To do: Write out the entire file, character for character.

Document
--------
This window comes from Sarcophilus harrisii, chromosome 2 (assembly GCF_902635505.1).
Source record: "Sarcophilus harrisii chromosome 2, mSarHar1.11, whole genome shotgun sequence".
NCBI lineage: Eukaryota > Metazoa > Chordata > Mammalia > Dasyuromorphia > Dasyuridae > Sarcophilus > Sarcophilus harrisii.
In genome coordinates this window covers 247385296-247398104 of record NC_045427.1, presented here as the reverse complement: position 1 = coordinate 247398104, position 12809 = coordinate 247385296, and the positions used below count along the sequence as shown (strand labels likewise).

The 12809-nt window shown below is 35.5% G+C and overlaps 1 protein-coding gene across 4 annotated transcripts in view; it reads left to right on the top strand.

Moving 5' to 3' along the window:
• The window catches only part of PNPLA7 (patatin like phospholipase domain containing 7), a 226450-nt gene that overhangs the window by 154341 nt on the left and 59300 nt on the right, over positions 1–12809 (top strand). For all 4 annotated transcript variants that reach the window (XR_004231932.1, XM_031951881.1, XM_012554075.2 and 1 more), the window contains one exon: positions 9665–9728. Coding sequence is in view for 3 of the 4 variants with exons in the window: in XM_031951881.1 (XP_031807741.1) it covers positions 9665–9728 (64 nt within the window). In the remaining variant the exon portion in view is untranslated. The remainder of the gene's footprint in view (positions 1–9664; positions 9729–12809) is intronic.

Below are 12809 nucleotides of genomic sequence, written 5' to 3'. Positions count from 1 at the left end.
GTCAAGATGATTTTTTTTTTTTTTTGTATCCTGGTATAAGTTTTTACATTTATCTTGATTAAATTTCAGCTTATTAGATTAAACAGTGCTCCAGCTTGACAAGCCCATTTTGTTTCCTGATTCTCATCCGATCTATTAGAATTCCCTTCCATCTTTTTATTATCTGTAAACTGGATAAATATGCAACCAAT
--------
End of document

This window comes from Sarcophilus harrisii, chromosome 2 (assembly GCF_902635505.1).
Source record: "Sarcophilus harrisii chromosome 2, mSarHar1.11, whole genome shotgun sequence".
NCBI lineage: Eukaryota > Metazoa > Chordata > Mammalia > Dasyuromorphia > Dasyuridae > Sarcophilus > Sarcophilus harrisii.
In genome coordinates this window covers 247385296-247398104 of record NC_045427.1, presented here as the reverse complement: position 1 = coordinate 247398104, position 12809 = coordinate 247385296, and the positions used below count along the sequence as shown (strand labels likewise).

The 12809-nt window shown below is 35.5% G+C and overlaps 1 protein-coding gene across 4 annotated transcripts in view; it reads left to right on the top strand.

Moving 5' to 3' along the window:
• The window catches only part of PNPLA7 (patatin like phospholipase domain containing 7), a 226450-nt gene that overhangs the window by 154341 nt on the left and 59300 nt on the right, over positions 1–12809 (top strand). For all 4 annotated transcript variants that reach the window (XR_004231932.1, XM_031951881.1, XM_012554075.2 and 1 more), the window contains one exon: positions 9665–9728. Coding sequence is in view for 3 of the 4 variants with exons in the window: in XM_031951881.1 (XP_031807741.1) it covers positions 9665–9728 (64 nt within the window). In the remaining variant the exon portion in view is untranslated. The remainder of the gene's footprint in view (positions 1–9664; positions 9729–12809) is intronic.

Below are 12809 nucleotides of genomic sequence, written 5' to 3'. Positions count from 1 at the left end.
GTCAAGATGATTTTTTTTTTTTTTTGTATCCTGGTATAAGTTTTTACATTTATCTTGATTAAATTTCAGCTTATTAGATTAAACAGTGCTCCAGCTTGACAAGCCCATTTTGTTTCCTGATTCTCATCCGATCTATTAGAATTCCCTTCCATCTTTTTATTATCTGTAAACTGGATAAATATGCAACCAAT